Yahoo has won a court order to make public its efforts to combat data collection in a Foreign Intelligence Surveillance Act (FISA) court.
In reference to the ruling, the company issued this statement:
We’re very pleased with the decision by the Foreign Intelligence Surveillance Court (FISC) ordering the government to conduct a declassification review of the Court’s Memorandum of Opinion of April 25, 2008, as well as the legal briefs submitted. Once those documents are made public, we believe they will contribute constructively to the ongoing public discussion around online privacy.
The government will review the briefs in question in order to redact any classifies information, but the win is significant for Yahoo nevertheless, as all FISA court proceedings are classified by default. It’s also somewhat of an “I told you so,” as the company has previously argued against the data collection, causing quite a bit of controversy.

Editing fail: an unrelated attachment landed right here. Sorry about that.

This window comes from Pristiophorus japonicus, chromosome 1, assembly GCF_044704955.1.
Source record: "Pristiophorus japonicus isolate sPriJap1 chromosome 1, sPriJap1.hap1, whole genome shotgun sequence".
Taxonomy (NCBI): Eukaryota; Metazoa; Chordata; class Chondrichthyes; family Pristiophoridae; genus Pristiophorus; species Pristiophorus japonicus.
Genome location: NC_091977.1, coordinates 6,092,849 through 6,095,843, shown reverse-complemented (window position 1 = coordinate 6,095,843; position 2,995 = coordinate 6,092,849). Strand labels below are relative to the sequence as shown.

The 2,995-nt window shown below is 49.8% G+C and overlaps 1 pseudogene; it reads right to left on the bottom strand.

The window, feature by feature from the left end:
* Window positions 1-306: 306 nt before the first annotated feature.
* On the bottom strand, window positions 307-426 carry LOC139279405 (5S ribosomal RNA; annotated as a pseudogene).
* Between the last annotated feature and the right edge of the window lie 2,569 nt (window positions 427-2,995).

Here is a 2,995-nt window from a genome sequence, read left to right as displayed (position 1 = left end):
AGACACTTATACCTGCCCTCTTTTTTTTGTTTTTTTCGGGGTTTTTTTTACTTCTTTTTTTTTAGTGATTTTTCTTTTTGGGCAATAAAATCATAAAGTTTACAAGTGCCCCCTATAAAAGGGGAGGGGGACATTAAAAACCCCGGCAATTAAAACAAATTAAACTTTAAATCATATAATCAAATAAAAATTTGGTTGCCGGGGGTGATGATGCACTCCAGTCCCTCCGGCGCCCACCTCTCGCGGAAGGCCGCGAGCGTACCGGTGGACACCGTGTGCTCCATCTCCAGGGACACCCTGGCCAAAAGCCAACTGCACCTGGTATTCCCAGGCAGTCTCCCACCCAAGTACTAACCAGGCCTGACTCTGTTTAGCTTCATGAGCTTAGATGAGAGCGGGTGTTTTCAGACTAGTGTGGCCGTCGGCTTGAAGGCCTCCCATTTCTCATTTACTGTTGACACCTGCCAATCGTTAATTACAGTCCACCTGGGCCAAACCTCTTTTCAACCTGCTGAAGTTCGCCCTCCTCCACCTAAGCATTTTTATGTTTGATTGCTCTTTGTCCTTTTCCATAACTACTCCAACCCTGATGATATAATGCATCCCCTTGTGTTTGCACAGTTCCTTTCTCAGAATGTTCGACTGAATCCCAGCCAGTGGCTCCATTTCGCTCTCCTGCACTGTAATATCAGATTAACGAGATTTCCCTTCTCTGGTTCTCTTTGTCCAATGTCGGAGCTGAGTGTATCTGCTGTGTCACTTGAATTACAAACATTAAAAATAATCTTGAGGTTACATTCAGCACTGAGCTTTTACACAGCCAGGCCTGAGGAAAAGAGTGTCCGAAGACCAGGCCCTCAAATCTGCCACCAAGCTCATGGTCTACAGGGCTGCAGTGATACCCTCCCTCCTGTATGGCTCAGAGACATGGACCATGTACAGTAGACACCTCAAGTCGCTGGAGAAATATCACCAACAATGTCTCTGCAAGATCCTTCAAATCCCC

When news of the NSA’s surveillance programs first leaked, Yahoo was named alongside other major tech companies as a participant in the PRISM program. Companies have since taken steps to distance themselves from government initiatives and clarify what kind of information is being shared.
On Monday, the Electronic Frontier Foundation (EFF) awarded Yahoo a gold star, commending it for questioning the constitutionality of the laws behind PRISM and the NSA’s other programs.
I expect to see other companies make similar motions against government surveillance, or at least in favor of more transparency.